I have spent literal years of my life lovingly absorbed in the thoughts and perceptions of—who knows it better than I?—people who do not exist. And, just as writers are engrossed in the making of them, readers are profoundly moved and also influenced by the nonexistent, that great clan whose numbers increase prodigiously with every publishing season. I think fiction may be, whatever else, an exercise in the capacity for imaginative love, or sympathy, or identification.
Taking Morrison’s valorization of goodness as my starting point—and conceding the possibility that reading such texts might be generative of that selfsame goodness—I want to highlight one striking instance in George Saunders’s first novel, the Man Booker-winning Lincoln in the Bardo (2017), where the literalization of recognition leads to the possibility of goodness. Saunders has received an impressive amount of media attention in the last few years—including guest spots on late shows and the requisite viral commencement address video—and, particularly in the wake of a much-shared piece on Trump for The New Yorker, the writer has accrued a kind of oracle-status: a generous, self-effacing public figure who can be relied upon to articulate what is unalterably wrong about America, while also pointing to ways in which art might provide a way out of the mess. In a recent interview with Zadie Smith (whose book-cover quote for Lincoln in the Bardo labels Saunders “a morally passionate, serious writer), Smith notes that “if he [Saunders] were just a vicious satirist, he would still be enjoyable, but what sets him apart is his willingness not only to go into the heart of darkness but to suggest possible routes out.” Like Morrison, Saunders’s work never papers over forms of violence, nor sentimentalizes systemic injustices, but instead offers a more generous vision of human fallibility. Those “possible routes out” are not always in the form of salvation for his characters—who are, generally speaking, socially or economically on the periphery—and often they reinforce the ever-widening gap between those on the inside and those without.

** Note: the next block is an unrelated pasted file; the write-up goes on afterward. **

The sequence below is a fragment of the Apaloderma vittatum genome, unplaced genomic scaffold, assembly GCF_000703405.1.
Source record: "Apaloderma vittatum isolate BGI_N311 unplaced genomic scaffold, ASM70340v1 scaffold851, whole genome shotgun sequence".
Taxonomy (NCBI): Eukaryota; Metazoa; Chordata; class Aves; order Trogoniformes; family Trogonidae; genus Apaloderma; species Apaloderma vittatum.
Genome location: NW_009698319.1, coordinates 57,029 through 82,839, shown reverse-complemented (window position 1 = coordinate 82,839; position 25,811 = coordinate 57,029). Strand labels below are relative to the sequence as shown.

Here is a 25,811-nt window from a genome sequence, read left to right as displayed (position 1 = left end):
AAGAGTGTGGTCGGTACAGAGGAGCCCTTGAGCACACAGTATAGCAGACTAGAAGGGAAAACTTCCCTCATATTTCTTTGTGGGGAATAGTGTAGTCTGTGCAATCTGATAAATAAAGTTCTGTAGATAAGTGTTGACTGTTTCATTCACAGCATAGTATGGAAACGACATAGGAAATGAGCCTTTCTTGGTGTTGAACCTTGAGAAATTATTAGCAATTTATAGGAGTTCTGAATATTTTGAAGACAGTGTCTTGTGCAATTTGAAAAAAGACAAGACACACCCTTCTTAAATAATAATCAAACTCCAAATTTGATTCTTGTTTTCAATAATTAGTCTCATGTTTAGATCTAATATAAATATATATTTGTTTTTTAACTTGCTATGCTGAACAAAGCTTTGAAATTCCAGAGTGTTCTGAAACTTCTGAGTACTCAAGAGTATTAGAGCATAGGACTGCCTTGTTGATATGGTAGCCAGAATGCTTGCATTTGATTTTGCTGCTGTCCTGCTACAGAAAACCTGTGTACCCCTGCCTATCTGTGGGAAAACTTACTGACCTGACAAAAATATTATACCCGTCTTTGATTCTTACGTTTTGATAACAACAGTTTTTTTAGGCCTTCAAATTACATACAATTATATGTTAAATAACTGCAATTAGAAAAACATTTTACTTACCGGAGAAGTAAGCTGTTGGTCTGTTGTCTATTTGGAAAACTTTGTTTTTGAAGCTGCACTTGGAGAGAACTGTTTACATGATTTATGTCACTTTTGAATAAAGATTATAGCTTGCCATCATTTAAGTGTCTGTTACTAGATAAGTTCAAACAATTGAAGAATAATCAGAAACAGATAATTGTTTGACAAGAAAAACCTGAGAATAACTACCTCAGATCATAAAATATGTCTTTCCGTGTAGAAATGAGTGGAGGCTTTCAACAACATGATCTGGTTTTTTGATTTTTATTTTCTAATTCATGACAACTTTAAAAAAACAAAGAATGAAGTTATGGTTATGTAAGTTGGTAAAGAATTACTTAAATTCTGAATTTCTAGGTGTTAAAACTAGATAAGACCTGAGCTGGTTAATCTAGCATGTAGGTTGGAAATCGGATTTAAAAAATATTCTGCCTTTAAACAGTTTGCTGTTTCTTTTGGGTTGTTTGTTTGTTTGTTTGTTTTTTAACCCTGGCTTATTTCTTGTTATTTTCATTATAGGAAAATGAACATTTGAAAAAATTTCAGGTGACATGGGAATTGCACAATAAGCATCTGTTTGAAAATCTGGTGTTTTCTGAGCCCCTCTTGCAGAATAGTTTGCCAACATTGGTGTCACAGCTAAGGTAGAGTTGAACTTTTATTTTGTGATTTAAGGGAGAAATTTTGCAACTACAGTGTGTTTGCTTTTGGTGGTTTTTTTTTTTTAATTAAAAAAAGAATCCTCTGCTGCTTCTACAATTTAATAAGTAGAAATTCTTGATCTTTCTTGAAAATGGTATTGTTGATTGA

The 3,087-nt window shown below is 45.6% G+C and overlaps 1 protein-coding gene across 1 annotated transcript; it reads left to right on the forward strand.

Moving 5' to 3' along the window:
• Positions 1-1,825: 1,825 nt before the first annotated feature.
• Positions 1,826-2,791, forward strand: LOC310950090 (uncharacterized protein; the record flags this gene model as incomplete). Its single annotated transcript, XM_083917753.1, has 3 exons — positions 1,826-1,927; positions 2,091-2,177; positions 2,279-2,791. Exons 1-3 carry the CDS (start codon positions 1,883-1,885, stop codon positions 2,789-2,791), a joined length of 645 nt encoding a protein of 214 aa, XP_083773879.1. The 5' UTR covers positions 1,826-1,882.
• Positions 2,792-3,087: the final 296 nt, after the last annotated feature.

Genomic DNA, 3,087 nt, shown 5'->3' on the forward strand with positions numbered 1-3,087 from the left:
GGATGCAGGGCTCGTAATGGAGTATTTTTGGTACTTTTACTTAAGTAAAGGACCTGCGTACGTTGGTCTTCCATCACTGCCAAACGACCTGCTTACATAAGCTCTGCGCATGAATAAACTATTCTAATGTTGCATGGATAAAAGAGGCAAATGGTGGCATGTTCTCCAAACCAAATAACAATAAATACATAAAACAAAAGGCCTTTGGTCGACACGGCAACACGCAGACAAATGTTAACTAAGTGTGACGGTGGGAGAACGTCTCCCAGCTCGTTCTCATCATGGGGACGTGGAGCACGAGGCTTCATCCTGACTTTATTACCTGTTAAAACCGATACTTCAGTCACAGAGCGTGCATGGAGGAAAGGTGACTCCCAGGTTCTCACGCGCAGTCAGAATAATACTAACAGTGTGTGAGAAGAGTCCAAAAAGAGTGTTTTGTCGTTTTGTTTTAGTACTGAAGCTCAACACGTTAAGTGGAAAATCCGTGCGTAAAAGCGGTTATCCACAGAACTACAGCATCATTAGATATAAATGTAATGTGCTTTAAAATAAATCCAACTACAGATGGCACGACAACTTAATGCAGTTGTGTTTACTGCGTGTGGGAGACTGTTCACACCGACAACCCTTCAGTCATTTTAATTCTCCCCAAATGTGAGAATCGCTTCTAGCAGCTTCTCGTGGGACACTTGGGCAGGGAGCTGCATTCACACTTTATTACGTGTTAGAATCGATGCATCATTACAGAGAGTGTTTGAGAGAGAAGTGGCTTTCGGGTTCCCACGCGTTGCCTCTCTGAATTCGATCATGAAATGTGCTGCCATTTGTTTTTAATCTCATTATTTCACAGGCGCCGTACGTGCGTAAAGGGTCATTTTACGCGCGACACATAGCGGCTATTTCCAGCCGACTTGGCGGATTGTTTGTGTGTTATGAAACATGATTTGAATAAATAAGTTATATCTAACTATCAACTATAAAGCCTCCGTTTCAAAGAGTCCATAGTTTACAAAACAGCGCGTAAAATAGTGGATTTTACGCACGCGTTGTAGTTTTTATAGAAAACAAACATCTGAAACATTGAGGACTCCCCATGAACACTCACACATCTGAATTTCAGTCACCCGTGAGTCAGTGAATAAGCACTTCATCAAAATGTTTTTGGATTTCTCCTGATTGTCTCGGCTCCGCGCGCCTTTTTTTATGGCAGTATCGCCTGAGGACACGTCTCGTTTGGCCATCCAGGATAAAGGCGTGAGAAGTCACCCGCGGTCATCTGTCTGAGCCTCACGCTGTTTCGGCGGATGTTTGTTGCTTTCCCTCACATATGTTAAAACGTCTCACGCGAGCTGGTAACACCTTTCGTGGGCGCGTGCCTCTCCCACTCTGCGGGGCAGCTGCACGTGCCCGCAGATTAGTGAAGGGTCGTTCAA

In one such story, “Puppy,” a trailer-park mother is reported to Child Services for tethering her disabled son to a tree. The story swerves between the narrative perspectives of two mothers: Callie, a poor woman living out in cornfields on an interstate, whose solution to her obviously-cherished son’s proclivity to self-violence is to fashion a harness to keep him safe; and Marie, a newly middle-class mother of two on the way to purchase a white-trash puppy, whose memories of her own impoverished childhood fill her with righteous indignation and pity at the sight of the chained boy. At the end of story, the perspectives converge and report on the same event—first Marie and then Callie—and Callie’s obliviousness to Marie’s intentions imbues her final words with brutal irony:
The boy came to the fence. If only she could have said to him, with a single look, Life will not necessarily always be like this. Your life could suddenly blossom into something wonderful. It can happen. It happened to me.
But secret looks, looks that conveyed a world of meaning with their subtle blah blah blah—that was all bullshit. What was not bullshit was a call to Child Welfare, where she knew Linda Berling, a very no-nonsense lady who would snatch this poor kid away so fast it would make that fat mother’s thick head spin.
Like Bo wasn’t perfect, but she loved him how he was and tried to help him get better. If they could keep him safe, maybe he’d mellow out as he got older. If he mellowed out, maybe he could someday have a family. Like there he was now in the yard, sitting quietly, looking at flowers. Tapping with his bat, happy enough. He looked up, waved the bat at her, gave her that smile. Yesterday he’d been stuck in the house, all miserable. He’d ended the day screaming in bed, so frustrated. Today he was looking at flowers. Who was it that thought up that idea, the idea that had made today better than yesterday? Who loved him enough to think that up? Who loved him more than anyone else in the world loved him?